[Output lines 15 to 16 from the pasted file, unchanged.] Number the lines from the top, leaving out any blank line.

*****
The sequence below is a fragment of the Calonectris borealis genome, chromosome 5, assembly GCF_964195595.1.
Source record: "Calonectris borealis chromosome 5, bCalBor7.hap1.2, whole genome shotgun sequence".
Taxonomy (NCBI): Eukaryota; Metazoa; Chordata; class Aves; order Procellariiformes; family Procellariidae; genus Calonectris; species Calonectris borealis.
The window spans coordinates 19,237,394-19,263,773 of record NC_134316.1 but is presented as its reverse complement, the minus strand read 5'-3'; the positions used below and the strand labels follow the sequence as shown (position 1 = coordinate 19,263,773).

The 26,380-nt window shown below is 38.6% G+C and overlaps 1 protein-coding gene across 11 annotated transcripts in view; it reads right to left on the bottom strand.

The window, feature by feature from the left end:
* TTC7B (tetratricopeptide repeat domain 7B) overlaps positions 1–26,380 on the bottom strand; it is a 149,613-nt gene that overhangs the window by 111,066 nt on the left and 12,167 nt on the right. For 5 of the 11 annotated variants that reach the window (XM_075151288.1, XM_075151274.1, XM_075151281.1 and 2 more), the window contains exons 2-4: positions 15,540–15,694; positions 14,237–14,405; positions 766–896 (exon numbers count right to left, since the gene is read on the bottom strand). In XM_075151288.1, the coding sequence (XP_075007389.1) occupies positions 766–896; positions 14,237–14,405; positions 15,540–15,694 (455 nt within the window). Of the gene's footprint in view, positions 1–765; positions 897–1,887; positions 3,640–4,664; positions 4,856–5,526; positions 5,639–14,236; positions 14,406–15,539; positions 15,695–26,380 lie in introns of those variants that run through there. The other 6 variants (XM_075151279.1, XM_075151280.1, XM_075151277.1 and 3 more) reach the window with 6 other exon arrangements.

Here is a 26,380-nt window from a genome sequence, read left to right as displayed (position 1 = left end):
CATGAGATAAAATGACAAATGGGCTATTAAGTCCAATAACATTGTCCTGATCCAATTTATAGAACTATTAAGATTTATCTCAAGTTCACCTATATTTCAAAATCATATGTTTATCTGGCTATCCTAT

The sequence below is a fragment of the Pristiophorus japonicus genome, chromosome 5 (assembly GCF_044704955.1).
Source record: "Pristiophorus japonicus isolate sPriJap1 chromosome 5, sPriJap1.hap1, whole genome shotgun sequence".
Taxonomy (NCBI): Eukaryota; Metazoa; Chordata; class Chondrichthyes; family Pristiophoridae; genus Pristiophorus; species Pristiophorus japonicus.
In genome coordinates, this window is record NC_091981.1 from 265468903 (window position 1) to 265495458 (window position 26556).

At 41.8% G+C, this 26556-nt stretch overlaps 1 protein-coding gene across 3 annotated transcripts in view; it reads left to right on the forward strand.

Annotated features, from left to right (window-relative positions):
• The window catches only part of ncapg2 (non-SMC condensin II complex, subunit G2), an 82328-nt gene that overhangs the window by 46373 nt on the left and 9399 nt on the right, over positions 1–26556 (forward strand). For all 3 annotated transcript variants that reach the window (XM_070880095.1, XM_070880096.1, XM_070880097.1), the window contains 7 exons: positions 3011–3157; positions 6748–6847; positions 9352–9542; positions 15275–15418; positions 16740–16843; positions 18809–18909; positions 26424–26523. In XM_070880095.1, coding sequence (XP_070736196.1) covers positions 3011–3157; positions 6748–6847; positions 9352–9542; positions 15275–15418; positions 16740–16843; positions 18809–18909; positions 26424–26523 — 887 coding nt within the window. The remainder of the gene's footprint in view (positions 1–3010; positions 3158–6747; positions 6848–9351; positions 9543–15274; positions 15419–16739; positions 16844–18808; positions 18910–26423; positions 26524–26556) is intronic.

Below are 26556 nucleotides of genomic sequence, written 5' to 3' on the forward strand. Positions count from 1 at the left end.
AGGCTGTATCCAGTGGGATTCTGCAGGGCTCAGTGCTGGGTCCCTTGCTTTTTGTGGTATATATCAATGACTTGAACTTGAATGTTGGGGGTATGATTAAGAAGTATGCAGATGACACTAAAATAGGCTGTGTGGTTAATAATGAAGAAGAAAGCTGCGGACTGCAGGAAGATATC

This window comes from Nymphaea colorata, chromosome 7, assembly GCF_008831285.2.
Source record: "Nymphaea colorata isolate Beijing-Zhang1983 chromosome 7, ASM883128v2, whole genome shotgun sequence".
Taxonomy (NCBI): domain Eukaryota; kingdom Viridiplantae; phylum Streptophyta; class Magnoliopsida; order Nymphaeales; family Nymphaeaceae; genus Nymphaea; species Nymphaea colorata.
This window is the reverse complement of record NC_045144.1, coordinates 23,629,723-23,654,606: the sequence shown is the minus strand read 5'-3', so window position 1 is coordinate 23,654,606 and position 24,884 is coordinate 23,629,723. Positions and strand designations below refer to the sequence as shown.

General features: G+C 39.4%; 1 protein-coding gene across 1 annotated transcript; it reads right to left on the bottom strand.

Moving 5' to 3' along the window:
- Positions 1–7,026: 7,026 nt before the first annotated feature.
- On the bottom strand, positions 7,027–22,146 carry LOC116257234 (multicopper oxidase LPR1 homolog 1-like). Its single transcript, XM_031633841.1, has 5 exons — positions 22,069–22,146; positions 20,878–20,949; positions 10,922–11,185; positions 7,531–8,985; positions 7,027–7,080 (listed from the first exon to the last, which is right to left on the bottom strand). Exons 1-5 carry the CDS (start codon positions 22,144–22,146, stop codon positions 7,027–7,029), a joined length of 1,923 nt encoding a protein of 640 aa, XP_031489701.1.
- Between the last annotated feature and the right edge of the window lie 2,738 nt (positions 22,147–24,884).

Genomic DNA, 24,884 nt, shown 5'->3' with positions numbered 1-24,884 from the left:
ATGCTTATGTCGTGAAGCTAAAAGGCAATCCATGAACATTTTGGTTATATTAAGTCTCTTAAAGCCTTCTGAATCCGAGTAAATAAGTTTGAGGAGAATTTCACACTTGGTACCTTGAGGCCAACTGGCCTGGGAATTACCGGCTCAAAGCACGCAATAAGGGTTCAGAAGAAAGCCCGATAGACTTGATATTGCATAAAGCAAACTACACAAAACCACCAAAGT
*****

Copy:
Annotated features, from left to right (window-relative positions):
• The window catches only part of ncapg2 (non-SMC condensin II complex, subunit G2), an 82328-nt gene that overhangs the window by 46373 nt on the left and 9399 nt on the right, over positions 1–26556 (forward strand). For all 3 annotated transcript variants that reach the window (XM_070880095.1, XM_070880096.1, XM_070880097.1), the window contains 7 exons: positions 3011–3157; positions 6748–6847; positions 9352–9542; positions 15275–15418; positions 16740–16843; positions 18809–18909; positions 26424–26523. In XM_070880095.1, coding sequence (XP_070736196.1) covers positions 3011–3157; positions 6748–6847; positions 9352–9542; positions 15275–15418; positions 16740–16843; positions 18809–18909; positions 26424–26523 — 887 coding nt within the window. The remainder of the gene's footprint in view (positions 1–3010; positions 3158–6747; positions 6848–9351; positions 9543–15274; positions 15419–16739; positions 16844–18808; positions 18910–26423; positions 26524–26556) is intronic.